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Int. J. Environ. Res. Public Health 2017, 14(10), 1235; doi:10.3390/ijerph14101235

Physiological and Perceptual Responses to Nordic Walking in a Natural Mountain Environment

1
Department of Biomedical Sciences, University of Padova, Via Marzolo, 3, 35131 Padova, Italy
2
CeRiSM, Sport Mountain Health Research Center, 38068 Rovereto, Italy
3
Centre for Health, Exercise and Sport Science, Southampton Solent University, Southampton SO14 0YN, UK
4
Department of Pathophysiology and Transplantation, University of Milan, 20122 Milan, Italy
*
Author to whom correspondence should be addressed.
Received: 10 August 2017 / Revised: 5 October 2017 / Accepted: 10 October 2017 / Published: 17 October 2017
(This article belongs to the Section Environmental Health)
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Abstract

Background: Interest around Nordic Walking (NW) has increased in recent years. However, direct comparisons of NW with normal walking (W), particularly in ecologically valid environments is lacking. The aim of our study was to compare NW and W, over long distances in a natural mountain environment. Methods: Twenty one subjects (13 male/8 female, aged 41 ± 12 years, body mass index BMI 24.1 ± 3.7), walked three distinct uphill paths (length 2.2/3.4/7 km) with (NW) or without (W) walking poles over two separate days. Heart rate (HR), energy expenditure (EE), step length (SL), walking speed (WS), total steps number (SN) and rating of perceived exertion (RPE) were monitored. Results: HR (+18%) and EE (+20%) were higher in NW than in W whilst RPE was similar. SN (−12%) was lower and SL (+15%) longer in NW. WS was higher (1.64 vs. 1.53 m s−1) in NW. Conclusions: Our data confirm that, similarly to previous laboratory studies, differences in a range of walking variables are present between NW and W when performed in a natural environment. NW appears to increase EE compared to W, despite a similar RPE. Thus, NW could be a useful as aerobic training modality for weight control and cardiorespiratory fitness. View Full-Text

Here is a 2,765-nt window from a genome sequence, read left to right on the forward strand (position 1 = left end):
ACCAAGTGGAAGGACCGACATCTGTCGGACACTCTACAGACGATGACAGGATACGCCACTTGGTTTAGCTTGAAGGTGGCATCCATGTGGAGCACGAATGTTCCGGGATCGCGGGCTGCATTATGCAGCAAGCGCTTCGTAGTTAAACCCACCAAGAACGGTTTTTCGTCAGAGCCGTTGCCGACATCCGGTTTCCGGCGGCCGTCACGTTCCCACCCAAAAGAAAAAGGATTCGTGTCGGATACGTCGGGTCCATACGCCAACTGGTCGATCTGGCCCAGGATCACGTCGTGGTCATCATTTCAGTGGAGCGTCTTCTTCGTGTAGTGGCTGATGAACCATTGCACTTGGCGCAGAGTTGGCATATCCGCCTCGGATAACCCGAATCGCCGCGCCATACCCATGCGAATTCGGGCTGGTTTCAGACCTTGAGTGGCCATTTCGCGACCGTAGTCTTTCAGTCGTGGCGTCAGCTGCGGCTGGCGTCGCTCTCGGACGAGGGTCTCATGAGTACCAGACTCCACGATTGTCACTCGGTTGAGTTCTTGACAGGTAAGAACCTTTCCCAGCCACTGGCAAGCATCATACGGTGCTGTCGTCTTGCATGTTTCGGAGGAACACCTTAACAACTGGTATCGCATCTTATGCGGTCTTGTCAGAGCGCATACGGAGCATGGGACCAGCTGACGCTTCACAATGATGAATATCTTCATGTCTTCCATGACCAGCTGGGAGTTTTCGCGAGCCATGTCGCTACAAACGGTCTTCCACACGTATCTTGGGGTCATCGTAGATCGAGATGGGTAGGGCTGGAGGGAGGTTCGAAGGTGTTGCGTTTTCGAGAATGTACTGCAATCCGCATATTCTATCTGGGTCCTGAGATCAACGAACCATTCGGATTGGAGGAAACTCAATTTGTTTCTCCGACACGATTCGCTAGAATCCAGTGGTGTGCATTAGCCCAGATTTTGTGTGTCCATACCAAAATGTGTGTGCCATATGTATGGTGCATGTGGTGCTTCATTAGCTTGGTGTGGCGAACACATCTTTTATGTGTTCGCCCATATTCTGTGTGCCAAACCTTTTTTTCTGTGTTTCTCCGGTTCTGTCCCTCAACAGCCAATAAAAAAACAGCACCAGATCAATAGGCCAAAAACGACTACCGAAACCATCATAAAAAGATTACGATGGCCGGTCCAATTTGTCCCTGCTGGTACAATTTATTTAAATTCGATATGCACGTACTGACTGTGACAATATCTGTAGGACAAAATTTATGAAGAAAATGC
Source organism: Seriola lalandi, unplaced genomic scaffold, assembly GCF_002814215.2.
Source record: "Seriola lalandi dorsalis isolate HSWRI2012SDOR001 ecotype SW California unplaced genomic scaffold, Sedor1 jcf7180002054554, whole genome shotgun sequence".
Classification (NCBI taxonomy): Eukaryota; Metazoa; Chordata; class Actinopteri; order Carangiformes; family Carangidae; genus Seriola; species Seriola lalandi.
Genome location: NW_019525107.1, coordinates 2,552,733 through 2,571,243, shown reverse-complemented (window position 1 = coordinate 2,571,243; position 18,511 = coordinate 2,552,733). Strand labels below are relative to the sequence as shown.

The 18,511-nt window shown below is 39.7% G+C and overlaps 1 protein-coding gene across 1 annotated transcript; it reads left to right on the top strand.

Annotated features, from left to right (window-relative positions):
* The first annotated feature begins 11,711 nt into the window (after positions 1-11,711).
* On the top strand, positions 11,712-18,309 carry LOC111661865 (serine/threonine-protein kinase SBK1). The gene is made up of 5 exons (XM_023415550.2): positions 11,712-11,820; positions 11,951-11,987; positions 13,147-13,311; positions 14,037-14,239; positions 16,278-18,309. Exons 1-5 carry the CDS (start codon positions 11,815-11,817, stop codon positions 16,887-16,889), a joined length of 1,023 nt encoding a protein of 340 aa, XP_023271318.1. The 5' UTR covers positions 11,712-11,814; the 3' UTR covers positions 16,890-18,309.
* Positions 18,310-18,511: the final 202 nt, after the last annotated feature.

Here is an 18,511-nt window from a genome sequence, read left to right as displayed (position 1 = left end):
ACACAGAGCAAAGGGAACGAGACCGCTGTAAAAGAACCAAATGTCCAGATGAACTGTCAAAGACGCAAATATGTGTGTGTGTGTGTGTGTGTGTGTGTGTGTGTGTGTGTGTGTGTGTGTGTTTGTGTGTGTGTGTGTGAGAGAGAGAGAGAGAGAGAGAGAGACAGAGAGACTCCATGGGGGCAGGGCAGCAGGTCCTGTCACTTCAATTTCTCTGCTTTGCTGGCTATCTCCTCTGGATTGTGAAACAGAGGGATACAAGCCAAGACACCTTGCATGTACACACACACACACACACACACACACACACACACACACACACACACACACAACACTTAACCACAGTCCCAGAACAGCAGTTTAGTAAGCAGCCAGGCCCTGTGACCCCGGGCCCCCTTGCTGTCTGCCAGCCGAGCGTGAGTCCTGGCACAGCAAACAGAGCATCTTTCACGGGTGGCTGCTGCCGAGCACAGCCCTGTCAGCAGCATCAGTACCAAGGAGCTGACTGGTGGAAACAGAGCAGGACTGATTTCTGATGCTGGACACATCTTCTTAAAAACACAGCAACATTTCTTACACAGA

Keywords: pole walking locomotion; energy expenditure; RPE; natural environment; trekking pole walking locomotion; energy expenditure; RPE; natural environment; trekking
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Grainer, A.; Zerbini, L.; Reggiani, C.; Marcolin, G.; Steele, J.; Pavei, G.; Paoli, A. Physiological and Perceptual Responses to Nordic Walking in a Natural Mountain Environment. Int. J. Environ. Res. Public Health 2017, 14, 1235.

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